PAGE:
Guide to FINRA BrokerCheck
FINRA (Financial Industry Regulatory Agency) regulates more than 4,000 broker/dealer firms, 160,000 branch offices, and 630,000 representatives (reps) who hold licenses (Series 6, Series 7) that permit them to sell investment products and securities for commission.
What is FINRA?
FINRA is a Self Regulatory Organization. The board of governors is comprised of senior executives from the financial services industry and members of the public. You would be right if you concluded the industry regulates itself, therefore it has a major conflict of interest.
FINRA Help Desk
As much as FINRA may try to make its website as user-friendly as possible, it is almost impossible for the typical investor to find what he is looking for and understand what he is reading. There is a solution. You have access to an Ombudsman’s Office that is supposed to provide objective, confidential support to confused investors. Visit www.FINRA.org/Office of the Ombudsman for more information.
How About BrokerCheck?
This is the most valuable service on the FINRA website. It enables investors to learn more about advisors and review their history of compliance with industry rules and regulations. Following are descriptions of the primary steps you must take to access and review BrokerCheck data.
Use this link to access FINRA’s BrokerCheck service.
Name or CRD Number
You can enter the representative’s first and last name, however, common names can produce several results. You will be shown a list of legal names based on the name you input into the BrokerCheck system. In this case, it helps to know the person’s legal name. A better solution is to ask the representative for his or her CRD (Central Registry Depository) number and enter it.
Broker or Advisor
You can view a representative’s record as a broker or as an investment advisor. Select broker if that option is available to you.
This page contains information about the exams an advisor has passed, the firms that have held his licenses, and whether he has any disclosures on his record. Your primary interest should be disclosures. Does he have any? Are they open or closed? How were they resolved?
Not FINRA Registered
If the advisor is no longer licensed by a brokerage firm, the system will display “Not FINRA registered since month/year.” This tells you the representative has let his securities licenses lapse, which means he should be providing investment advice for compensation as a Registered Investment Advisor or Investment Advisor Representative.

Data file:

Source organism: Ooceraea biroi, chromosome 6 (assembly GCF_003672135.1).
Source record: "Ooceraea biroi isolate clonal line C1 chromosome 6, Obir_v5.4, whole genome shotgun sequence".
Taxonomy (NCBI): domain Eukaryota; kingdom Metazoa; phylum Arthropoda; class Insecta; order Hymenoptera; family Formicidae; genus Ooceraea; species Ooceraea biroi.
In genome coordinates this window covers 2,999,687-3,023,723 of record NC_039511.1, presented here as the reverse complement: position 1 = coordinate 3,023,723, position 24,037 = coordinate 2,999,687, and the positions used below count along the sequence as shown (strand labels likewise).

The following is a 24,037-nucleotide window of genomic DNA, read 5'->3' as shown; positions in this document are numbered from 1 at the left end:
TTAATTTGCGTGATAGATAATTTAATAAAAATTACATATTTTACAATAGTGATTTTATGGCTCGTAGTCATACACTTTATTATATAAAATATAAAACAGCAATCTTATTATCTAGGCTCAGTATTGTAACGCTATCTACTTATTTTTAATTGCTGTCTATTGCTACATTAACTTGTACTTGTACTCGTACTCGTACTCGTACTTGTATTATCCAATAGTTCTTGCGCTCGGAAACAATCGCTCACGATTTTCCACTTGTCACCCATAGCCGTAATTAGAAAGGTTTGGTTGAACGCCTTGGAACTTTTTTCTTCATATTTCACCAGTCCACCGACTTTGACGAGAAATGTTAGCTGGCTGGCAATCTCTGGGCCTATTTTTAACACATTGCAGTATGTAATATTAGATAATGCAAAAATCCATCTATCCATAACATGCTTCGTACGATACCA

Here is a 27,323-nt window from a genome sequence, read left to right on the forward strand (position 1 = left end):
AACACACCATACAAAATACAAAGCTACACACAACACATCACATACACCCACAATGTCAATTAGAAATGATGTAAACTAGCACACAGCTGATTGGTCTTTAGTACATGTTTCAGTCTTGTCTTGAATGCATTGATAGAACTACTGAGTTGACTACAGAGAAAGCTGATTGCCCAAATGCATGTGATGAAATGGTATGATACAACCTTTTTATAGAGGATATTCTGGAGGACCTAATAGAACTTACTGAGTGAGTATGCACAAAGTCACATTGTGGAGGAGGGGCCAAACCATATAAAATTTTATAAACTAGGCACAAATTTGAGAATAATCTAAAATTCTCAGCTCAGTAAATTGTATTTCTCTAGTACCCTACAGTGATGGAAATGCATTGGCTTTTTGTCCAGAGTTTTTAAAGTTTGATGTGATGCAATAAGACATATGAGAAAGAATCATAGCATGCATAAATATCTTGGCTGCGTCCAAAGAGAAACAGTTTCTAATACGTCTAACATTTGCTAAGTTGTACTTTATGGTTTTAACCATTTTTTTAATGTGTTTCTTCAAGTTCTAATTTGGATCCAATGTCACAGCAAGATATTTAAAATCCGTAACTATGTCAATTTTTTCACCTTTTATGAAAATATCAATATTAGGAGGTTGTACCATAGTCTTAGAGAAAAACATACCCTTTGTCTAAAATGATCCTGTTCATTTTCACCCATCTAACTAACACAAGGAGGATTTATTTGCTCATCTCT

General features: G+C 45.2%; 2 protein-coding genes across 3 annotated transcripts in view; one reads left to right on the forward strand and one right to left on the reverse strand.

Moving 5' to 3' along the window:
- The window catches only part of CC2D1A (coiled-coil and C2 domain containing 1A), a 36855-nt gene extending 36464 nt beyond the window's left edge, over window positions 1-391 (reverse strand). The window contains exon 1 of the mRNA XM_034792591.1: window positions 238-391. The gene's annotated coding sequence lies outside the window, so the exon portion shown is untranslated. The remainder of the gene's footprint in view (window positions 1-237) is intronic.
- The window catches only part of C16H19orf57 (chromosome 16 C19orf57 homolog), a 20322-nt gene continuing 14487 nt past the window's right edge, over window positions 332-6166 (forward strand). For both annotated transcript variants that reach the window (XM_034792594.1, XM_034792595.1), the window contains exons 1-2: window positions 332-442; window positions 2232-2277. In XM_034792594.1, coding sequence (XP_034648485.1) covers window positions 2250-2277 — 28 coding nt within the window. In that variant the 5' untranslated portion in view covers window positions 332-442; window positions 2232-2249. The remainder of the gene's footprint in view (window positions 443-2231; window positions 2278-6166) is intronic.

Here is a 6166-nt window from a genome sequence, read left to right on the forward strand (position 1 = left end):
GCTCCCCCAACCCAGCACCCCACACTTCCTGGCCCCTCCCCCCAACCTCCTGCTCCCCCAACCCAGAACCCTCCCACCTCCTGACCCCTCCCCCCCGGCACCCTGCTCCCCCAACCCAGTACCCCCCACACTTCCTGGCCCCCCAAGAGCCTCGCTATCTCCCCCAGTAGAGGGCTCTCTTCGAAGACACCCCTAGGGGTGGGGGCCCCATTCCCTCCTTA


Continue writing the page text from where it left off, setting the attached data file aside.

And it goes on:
This section describes the representative’s licensing at the national and state level. Make sure the representative is licensed to do business in your state. Examinations list the licensing examinations that have been successfully completed by this representative.
Registration & Employment History
This section lists the representative’s current and past employers. It may be important if the representative has a history of job-hopping or has significant gaps in his or her employment. Make sure there are no gaps and the advisor did not change firms to maximize bonus money.
This is the most important section of the BrokerCheck service. It is also the most confusing. An investor, the representative’s company, or a regulatory agency can initiate an event that requires a disclosure that describes the complaint and the resolution. Are there any events that require disclosure? If BrokerCheck’s answer is “No,” you do not have to look any further. If the BrokerCheck answer is “Yes,” you should read the disclosure. Disclosures may be serious, non-events, or frivolous. The most serious disclosures describe events with the following outcomes:
- The representative participated in restitution to the investor
- The representative was suspended from the industry
- The representative was terminated by a company
A non-event disclosure occurs when the complaint is withdrawn. Frivolous complaints result in a ruling against the person or organization that initiated the complaint.
Watch out for advisors who have multiple disclosures on their records. You want to be cautious even if some of the complaints are frivolous. You may be alarmed that repeat offenders can retain their licenses and continue to sell investment products to the public. This is a big reason why you always check the advisor’s FINRA record.
An Investment Advisor Representative (IAR) registration is not a securities license. It is a form of registration that permits the advisor to provide financial advice and ongoing services for fees.